The New York Times reports on salaries at the Consumer Financial Protection Bureau, the agency created during the Obama administration with funding from the Federal Reserve:
The consumer bureau, as well as fellow financial regulators like the Securities and Exchange Commission and the Office of the Comptroller of the Currency, is allowed under federal law to pay employees significantly more than other government agencies can pay. The rationale is that the higher salaries are necessary to recruit skilled employees who otherwise might land jobs on Wall Street.
As a result, the C.F.P.B. is stocked with employees who earn more than the average Washington bureaucrat. Of the agency's 1,600 employees, 219 make more than $200,000, according to the records reviewed by The Times.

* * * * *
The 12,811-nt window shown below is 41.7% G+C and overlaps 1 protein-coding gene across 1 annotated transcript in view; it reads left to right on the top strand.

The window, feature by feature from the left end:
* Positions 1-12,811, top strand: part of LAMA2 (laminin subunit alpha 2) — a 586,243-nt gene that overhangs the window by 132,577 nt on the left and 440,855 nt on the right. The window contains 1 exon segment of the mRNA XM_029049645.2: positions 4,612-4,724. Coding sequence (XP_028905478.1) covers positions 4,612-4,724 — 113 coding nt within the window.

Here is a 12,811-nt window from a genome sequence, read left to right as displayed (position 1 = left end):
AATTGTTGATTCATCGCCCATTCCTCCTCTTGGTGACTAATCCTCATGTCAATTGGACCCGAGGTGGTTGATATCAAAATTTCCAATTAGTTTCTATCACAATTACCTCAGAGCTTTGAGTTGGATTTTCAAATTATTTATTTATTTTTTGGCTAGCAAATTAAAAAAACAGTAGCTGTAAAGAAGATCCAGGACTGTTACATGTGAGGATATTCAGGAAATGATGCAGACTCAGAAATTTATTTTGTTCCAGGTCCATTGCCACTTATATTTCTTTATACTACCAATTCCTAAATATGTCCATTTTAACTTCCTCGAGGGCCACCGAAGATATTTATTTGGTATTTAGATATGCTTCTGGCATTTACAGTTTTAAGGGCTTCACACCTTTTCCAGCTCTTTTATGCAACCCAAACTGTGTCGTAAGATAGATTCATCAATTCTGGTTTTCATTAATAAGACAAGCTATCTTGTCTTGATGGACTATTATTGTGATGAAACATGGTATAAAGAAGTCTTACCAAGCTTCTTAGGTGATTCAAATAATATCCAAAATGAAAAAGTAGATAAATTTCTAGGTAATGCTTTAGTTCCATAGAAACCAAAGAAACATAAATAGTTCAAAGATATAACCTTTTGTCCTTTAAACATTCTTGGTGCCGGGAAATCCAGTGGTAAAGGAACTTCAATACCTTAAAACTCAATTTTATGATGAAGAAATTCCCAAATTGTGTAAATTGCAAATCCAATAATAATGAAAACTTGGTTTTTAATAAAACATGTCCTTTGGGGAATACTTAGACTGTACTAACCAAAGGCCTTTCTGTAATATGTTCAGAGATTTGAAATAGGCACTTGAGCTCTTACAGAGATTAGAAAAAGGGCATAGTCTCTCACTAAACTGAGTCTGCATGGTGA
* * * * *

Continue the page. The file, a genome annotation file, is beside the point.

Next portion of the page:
The paper doesn't say whether this "rationale" makes sense — would the CFPB employees really otherwise be working on Wall Street? It's also interesting that these salary levels all of a sudden become of interest to the Times when the Trump administration makes two $200,000-plus hires at the agency, but not when the Obama administration hires the first 200. The Times doesn't say so, but at least one online database suggests that there were about 2,100 SEC employees who made more than $200,000 in 2017. The idea that they'd all be snapped up by Wall Street if their salaries were lower seems questionable.